125,000 workers, one mission: Assembling an army of workers to deliver the vaccine
From the start of the pandemic, establishing a large enough workforce to administer the vaccines presented a key challenge for the UK vaccine deployment programme. Simply put, there were not enough registered healthcare professionals at the time. Modelling showed that, at peak capacity, the roll-out would require a workforce of 125,000 people; including a mix of vaccinators and non-clinical staff.
With existing clinical staff engaged in the fight against COVID-19, NHS England (NHSE) needed to create a new type of workforce that was agile and sustainable. Without enough vaccinators, the roll-out would be severely constrained and people would have to wait longer than necessary to receive their jabs. So, we assembled expertise in human capital, healthcare workforce planning, change management and operational performance to develop a flexible workforce comprised of unregistered and volunteer vaccinators.
Our team identified an opportunity to create the role of unregistered vaccinators to support registered clinical staff with volunteers who weren’t clinically registered. The changes made by the joint team meant that by the end of March 2021, the vaccine workforce had grown to over 149,000 people in England to support the delivery of 1.7 million vaccines per week.
- Assembling and growing an agile workforce that could be scaled up or down to meet demand. This workforce was delivering 1.7 million vaccines per week by March 2021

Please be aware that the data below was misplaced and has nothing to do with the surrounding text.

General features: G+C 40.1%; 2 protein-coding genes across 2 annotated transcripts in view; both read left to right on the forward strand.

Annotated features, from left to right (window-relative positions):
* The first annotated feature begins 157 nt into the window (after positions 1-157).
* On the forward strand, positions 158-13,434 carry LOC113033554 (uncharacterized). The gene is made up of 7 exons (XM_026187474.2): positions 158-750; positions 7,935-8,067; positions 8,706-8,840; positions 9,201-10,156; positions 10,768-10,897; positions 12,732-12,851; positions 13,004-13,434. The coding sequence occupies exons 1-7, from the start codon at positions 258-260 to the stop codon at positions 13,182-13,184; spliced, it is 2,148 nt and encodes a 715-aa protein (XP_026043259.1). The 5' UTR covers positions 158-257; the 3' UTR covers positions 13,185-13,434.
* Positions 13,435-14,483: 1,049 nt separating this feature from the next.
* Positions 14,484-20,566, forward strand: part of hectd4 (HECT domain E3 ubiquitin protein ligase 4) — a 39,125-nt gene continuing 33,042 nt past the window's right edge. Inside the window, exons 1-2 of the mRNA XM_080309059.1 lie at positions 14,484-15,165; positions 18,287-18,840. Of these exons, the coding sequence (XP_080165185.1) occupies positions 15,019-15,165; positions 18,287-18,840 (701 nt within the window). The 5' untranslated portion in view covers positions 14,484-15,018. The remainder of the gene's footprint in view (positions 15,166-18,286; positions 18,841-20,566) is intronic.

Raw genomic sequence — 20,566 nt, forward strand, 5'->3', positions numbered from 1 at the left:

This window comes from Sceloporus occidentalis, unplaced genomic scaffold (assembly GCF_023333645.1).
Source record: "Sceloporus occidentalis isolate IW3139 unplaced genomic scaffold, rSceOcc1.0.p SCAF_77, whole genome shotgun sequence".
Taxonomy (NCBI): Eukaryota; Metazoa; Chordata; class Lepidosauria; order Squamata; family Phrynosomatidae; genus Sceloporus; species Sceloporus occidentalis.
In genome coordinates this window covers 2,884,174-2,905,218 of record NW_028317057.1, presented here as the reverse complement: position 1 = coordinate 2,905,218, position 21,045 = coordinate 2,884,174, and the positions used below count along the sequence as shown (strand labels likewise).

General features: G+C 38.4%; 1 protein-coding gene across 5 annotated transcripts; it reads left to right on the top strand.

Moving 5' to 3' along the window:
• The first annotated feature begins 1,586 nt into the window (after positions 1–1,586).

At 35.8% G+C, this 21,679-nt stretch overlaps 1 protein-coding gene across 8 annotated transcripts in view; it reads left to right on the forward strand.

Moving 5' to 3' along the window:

- Recruiting more than 20,000 volunteer vaccinators who delivered more than 2.5 million volunteer hours during the programme
- Applying data and analytics expertise to provide intelligence six weeks in advance to help define workforce requirements
- Supporting over 50 delivery sites around the country to identify best training practice and applying it across the workforce
- The work was highly commended in the Workforce & Wellbeing category at the HSJ Partnership Awards.
Scoping a flexible vaccine workforce
Due to the scale of the challenge, a change in legislation allowed the vaccination process to be split into component parts. This enabled the programme to identify tasks that could be performed by unregistered staff under the newly introduced national protocol. Importantly, this also enabled the recruitment of a wider diversity of skills, as people such as retired doctors to pilots became vaccinators. This meant the preparation and delivery of the COVID-19 vaccine was completed by appropriately trained and competent vaccinators. Redeploying a wider range of NHS staff and volunteers to deliver different parts of the vaccination process dramatically increased the workforce available to support vaccine delivery.
Designing the vaccine workforce
To realise this solution, our team needed to undertake a national recruitment campaign and put in place contracts to support the recruitment of 18,500 vaccinators and 30,000 volunteer vaccinators. These volunteers would support NHSE through St John Ambulance (a charity that provides first-aid volunteers) where their volunteers have delivered over 1 million volunteer hours. These volunteers went on to deliver 2.5 million hours of support over the coming months. The role of this new workforce was to complement the clinical teams being recruited locally.
Our training experts then supported Public Health England with the roll-out of training. The training was designed to ensure patient safety, and that registered and unregistered NHS staff, and volunteers, all had the skills needed to deliver the vaccine.
Much of this work took place through the summer in 2020. As autumn approached, the team stepped up engagement with local integrated care systems (ICS) to establish the robust relationships needed to mobilise the workforce as soon as a vaccine was approved. We created frameworks and toolkits which included process maps describing how the workforce would be deployed, and support systems to design and recruit their workforce to reduce variation in training standards and ensure safety.
Mobilising the vaccine workforce